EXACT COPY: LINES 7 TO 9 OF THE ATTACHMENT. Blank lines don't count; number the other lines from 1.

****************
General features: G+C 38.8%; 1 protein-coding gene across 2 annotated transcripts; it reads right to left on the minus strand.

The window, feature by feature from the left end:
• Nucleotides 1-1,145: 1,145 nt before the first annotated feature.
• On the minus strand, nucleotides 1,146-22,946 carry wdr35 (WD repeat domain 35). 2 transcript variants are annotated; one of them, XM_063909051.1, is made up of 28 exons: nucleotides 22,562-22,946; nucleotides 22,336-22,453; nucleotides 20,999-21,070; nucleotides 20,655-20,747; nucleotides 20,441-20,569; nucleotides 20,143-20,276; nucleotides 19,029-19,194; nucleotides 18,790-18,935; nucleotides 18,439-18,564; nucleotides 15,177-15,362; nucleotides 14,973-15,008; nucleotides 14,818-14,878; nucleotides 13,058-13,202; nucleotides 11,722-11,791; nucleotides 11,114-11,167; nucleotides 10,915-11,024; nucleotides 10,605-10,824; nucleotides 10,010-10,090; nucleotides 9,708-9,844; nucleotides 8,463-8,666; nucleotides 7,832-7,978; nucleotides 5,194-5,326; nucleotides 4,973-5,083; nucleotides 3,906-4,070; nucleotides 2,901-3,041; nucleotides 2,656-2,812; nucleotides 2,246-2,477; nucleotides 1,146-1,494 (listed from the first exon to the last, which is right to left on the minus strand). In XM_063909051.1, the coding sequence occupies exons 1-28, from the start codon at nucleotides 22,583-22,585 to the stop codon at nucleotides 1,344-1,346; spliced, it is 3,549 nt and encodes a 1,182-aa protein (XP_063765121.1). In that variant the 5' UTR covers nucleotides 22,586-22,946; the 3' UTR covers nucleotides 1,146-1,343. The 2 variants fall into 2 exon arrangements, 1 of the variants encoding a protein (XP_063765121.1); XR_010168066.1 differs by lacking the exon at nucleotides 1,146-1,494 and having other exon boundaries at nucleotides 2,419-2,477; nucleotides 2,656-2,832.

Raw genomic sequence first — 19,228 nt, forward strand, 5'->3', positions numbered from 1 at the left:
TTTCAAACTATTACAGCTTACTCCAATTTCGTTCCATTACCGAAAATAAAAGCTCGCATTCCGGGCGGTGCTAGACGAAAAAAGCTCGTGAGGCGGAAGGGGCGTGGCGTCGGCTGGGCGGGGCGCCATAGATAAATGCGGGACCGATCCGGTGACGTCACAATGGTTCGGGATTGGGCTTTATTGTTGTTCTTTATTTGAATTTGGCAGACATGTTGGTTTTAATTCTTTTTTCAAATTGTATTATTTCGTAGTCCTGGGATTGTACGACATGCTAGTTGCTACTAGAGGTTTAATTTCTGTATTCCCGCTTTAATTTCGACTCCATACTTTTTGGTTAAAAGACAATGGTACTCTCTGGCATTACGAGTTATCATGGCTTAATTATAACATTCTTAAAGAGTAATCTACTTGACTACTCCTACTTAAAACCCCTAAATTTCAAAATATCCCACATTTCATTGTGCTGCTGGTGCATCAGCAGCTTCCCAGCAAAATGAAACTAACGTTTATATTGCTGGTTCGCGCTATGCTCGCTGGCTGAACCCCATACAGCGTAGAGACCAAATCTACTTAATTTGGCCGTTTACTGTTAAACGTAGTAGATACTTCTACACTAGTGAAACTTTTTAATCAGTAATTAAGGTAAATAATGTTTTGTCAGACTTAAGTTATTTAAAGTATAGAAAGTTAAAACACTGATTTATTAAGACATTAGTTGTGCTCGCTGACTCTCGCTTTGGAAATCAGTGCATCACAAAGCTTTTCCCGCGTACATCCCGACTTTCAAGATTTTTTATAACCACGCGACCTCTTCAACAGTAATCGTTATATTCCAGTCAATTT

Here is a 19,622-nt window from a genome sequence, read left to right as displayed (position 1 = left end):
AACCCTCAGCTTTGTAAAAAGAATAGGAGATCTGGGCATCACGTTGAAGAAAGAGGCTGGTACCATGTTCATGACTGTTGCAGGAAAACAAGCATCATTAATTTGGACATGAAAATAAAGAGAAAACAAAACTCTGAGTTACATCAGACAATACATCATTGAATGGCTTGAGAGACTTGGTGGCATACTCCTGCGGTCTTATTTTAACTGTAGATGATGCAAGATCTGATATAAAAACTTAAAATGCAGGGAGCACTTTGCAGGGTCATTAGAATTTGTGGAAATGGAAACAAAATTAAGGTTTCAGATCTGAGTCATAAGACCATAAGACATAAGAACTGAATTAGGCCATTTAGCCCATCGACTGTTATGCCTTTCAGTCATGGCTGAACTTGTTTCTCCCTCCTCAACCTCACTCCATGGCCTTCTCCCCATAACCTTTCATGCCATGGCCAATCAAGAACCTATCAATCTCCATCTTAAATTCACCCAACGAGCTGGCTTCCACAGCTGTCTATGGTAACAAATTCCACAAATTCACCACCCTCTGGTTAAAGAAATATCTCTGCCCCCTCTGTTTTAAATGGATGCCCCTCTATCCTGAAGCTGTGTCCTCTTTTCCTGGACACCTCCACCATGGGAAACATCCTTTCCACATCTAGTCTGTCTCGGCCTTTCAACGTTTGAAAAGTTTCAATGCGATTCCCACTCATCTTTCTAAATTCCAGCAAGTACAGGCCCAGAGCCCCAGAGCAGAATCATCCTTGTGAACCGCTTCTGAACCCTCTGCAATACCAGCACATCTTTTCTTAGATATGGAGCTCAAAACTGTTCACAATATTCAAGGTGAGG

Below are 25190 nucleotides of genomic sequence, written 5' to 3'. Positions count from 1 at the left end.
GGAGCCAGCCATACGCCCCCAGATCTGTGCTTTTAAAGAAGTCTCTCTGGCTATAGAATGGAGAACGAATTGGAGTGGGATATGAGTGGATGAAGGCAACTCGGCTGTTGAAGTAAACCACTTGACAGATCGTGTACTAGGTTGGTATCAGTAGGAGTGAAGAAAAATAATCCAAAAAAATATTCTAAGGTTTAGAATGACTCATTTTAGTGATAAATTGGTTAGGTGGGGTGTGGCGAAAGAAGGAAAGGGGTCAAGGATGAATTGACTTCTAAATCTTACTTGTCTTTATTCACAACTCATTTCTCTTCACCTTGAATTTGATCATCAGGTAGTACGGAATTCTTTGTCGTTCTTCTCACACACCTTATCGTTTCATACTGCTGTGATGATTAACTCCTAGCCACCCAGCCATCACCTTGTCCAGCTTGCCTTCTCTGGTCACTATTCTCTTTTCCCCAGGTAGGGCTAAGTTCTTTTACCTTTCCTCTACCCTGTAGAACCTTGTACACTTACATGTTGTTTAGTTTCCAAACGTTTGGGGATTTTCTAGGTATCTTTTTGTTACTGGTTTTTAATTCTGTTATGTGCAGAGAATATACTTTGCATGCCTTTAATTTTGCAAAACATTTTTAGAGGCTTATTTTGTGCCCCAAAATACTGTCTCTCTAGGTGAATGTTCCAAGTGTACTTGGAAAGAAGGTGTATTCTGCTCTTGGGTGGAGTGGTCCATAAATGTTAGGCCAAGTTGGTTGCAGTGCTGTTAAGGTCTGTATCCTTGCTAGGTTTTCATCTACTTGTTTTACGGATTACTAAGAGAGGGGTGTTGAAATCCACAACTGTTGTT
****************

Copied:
Here is a 19,622-nt window from a genome sequence, read left to right as displayed (position 1 = left end):
AACCCTCAGCTTTGTAAAAAGAATAGGAGATCTGGGCATCACGTTGAAGAAAGAGGCTGGTACCATGTTCATGACTGTTGCAGGAAAACAAGCATCATTAATTTGGACATGAAAATAAAGAGAAAACAAAACTCTGAGTTACATCAGACAATACATCATTGAATGGCTTGAGAGACTTGGTGGCATACTCCTGCGGTCTTATTTTAACTGTAGATGATGCAAGATCTGATATAAAAACTTAAAATGCAGGGAGCACTTTGCAGGGTCATTAGAATTTGTGGAAATGGAAACAAAATTAAGGTTTCAGATCTGAGTCATAAGACCATAAGACATAAGAACTGAATTAGGCCATTTAGCCCATCGACTGTTATGCCTTTCAGTCATGGCTGAACTTGTTTCTCCCTCCTCAACCTCACTCCATGGCCTTCTCCCCATAACCTTTCATGCCATGGCCAATCAAGAACCTATCAATCTCCATCTTAAATTCACCCAACGAGCTGGCTTCCACAGCTGTCTATGGTAACAAATTCCACAAATTCACCACCCTCTGGTTAAAGAAATATCTCTGCCCCCTCTGTTTTAAATGGATGCCCCTCTATCCTGAAGCTGTGTCCTCTTTTCCTGGACACCTCCACCATGGGAAACATCCTTTCCACATCTAGTCTGTCTCGGCCTTTCAACGTTTGAAAAGTTTCAATGCGATTCCCACTCATCTTTCTAAATTCCAGCAAGTACAGGCCCAGAGCCCCAGAGCAGAATCATCCTTGTGAACCGCTTCTGAACCCTCTGCAATACCAGCACATCTTTTCTTAGATATGGAGCTCAAAACTGTTCACAATATTCAAGGTGAGG

Below are 25190 nucleotides of genomic sequence, written 5' to 3'. Positions count from 1 at the left end.